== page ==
# Compose Functions: True/False?

• MHB
• lemonthree
In summary: The latter is required for the composition $h_1\circ h_2$ to be defined but not for $h_1$ and $h_2$ to be equal.The option "If A=B=C, then f∘g=g∘f" is false because it is possible for $f\circ g$ to be defined while $g\circ f$ is not, even if $A=B=C$. This is because the domains of $f$ and $g$ can be different even if their codomains are equal. Therefore, we cannot assume that $f\circ g$ and $g\circ f$ are necessarily equal under the given assumptions. In summary, the first 3 options are
lemonthree
Which of the following are true? Select all options. Assume that f:A→B and g:B→C.

 If f and g are injective, then so is g∘f If f and g are surjective, then so is g∘f If f and g are bijective, then so is g∘f If g∘f is bijective, then so are both f and g If g∘f is bijective, then so is either f or g If A=B=C, then f∘g=g∘f.

The first 3 options are true while the next 2 options are false. The only question I have here is regarding the last option "If A=B=C, then f∘g=g∘f."

Why can't it be true? If A = B = C, and they are all equal sets, we know that f:A→B and g:B→C.
So in essence, isn't f∘g=g∘f?
f∘g= f(g(x)) = f(C) = f(A) = B
While g∘f = g(f(x)) = g(B) = C
But A = B = C so they are all equal.
Range = codomain = domain anyway.

lemonthree said:
The only question I have here is regarding the last option "If A=B=C, then f∘g=g∘f."
Then it makes sense to post only that question.
lemonthree said:
Why can't it be true?
The question is not whether $f\circ g=g\circ f$ can be true, it's whether it must be true under the given assumptions.
lemonthree said:
If A = B = C, and they are all equal sets, we know that f:A→B and g:B→C.
More than that, we are given that $f:A\to B$ and $g:B\to C$ even if $A=B=C$ does not hold.

(A relevant joke. A tourist asks a local: "If I go down this street, will there be a railway station? The local replies, "The station will be there even if you don't go down that street".)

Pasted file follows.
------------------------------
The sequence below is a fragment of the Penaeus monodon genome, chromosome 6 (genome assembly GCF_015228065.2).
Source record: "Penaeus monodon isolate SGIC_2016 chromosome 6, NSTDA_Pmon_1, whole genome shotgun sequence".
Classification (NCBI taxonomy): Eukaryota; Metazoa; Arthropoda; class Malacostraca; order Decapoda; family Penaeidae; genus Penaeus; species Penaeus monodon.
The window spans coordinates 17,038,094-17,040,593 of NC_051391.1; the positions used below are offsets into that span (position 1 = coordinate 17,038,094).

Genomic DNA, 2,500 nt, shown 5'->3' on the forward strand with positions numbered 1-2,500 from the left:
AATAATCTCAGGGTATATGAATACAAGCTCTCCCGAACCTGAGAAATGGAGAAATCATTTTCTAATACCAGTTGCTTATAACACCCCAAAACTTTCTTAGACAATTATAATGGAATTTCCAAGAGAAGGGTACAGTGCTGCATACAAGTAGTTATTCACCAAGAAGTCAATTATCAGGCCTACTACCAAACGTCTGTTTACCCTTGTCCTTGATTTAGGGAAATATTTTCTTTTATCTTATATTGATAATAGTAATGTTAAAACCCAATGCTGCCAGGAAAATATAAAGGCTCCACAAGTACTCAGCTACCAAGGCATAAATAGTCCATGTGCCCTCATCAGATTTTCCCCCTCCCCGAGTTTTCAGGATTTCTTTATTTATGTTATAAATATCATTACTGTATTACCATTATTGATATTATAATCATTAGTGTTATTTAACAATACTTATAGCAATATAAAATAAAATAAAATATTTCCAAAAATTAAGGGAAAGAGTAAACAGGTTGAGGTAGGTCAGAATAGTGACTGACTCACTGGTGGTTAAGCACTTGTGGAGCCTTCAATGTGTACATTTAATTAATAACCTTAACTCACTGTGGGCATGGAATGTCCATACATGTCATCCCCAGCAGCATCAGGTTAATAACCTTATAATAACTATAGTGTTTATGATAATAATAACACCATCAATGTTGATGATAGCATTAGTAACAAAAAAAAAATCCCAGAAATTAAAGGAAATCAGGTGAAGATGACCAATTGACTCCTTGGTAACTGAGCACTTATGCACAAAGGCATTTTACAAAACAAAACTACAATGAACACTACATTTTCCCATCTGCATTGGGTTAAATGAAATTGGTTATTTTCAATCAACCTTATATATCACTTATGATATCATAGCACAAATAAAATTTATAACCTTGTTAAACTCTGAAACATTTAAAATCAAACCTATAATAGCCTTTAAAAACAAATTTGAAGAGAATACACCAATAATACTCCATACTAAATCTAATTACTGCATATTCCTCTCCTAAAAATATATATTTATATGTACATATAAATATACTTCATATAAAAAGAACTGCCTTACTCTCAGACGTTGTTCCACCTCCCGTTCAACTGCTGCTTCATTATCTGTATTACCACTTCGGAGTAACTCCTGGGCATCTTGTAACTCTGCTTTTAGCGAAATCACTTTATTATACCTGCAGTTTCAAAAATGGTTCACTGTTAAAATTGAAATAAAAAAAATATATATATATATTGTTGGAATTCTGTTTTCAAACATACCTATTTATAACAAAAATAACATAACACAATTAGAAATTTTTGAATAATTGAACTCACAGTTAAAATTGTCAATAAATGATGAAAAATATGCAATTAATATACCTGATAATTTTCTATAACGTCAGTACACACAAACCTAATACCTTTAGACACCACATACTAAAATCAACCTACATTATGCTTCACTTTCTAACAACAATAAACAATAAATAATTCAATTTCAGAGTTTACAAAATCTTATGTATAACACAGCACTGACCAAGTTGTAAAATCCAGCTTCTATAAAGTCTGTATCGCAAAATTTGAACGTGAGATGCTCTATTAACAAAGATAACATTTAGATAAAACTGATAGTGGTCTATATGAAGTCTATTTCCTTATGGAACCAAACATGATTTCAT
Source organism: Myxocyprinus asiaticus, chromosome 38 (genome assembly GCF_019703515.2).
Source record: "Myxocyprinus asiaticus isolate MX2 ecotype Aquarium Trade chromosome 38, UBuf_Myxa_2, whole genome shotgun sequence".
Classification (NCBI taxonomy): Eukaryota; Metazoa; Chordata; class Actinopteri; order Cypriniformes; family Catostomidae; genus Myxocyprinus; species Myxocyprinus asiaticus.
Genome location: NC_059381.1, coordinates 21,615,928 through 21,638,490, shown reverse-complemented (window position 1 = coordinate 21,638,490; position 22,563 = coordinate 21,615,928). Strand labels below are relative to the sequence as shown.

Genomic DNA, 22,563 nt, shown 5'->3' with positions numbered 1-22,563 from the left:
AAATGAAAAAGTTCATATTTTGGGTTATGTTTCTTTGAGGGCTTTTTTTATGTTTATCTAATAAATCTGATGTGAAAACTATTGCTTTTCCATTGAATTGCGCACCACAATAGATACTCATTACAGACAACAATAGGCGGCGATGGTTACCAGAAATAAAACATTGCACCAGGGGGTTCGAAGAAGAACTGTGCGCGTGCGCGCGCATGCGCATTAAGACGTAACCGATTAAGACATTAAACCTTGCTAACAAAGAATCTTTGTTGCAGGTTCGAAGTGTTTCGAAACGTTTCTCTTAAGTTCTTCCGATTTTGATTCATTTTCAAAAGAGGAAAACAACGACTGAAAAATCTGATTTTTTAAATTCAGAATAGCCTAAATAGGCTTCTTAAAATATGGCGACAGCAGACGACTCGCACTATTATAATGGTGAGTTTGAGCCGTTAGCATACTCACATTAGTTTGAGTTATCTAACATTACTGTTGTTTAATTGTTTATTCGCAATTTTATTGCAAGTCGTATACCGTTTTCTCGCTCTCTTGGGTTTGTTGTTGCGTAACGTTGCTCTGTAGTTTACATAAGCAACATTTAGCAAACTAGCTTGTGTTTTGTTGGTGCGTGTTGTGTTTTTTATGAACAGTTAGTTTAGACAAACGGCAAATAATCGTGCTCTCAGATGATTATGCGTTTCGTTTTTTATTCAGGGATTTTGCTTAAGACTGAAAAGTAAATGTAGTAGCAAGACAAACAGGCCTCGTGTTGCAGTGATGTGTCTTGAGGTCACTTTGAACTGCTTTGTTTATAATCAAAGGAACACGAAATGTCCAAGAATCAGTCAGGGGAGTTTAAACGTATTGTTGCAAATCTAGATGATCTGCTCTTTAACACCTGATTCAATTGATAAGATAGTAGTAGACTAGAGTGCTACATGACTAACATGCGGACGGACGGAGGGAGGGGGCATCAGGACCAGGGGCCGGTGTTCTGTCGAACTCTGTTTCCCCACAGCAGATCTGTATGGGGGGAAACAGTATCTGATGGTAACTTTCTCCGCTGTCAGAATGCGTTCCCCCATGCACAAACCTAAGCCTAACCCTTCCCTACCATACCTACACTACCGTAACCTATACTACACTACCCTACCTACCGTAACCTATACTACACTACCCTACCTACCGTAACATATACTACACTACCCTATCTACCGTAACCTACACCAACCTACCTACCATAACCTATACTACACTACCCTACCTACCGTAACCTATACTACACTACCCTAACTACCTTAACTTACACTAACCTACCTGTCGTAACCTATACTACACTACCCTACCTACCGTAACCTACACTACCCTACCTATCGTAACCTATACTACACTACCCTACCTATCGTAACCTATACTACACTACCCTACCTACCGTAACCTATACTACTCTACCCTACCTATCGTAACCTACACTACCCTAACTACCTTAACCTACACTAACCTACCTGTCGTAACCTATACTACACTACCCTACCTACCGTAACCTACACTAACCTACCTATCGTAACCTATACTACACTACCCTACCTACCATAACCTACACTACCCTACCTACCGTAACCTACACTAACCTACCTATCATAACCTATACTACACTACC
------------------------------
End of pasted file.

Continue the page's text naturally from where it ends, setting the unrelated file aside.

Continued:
lemonthree said:
f∘g= f(g(x)) = f(C)
$f(g(x))$ cannot equal $f(C)$ because the former is an element of the codomain of $f$ while $f(C)$, if defined, is a subset of the codomain of $f$. In any case, equality of two functions $h_1$ and $h_2$ means that $h_1(x)=h_2(x)$ for every $x$ in the domain of $h_1$ and $h_2$ and not just that the domain and codomain of $h_1$ and $h_2$ are the same.

## 1. What is a composed function?

A composed function is a mathematical concept where one function is applied to the output of another function. It is denoted by (f ∘ g)(x) and read as "f composed with g of x".

## 2. How do you determine if two functions can be composed?

To determine if two functions can be composed, you need to check if the output of the first function is a valid input for the second function. This means that the domains of both functions must align.

## 3. Is the composition of two functions always commutative?

No, the composition of two functions is not always commutative. This means that (f ∘ g)(x) may not always be equal to (g ∘ f)(x). The order in which the functions are composed matters.

## 4. Can you compose more than two functions?

Yes, you can compose more than two functions. For example, if you have three functions f, g, and h, you can compose them as (f ∘ g ∘ h)(x), which means the output of h will be the input for g, and the output of g will be the input for f.

## 5. How do you evaluate a composed function?

To evaluate a composed function, you need to start from the innermost function and work your way out. Substitute the input value into the innermost function, then use the resulting output as the input for the next function, and so on until you reach the outermost function.

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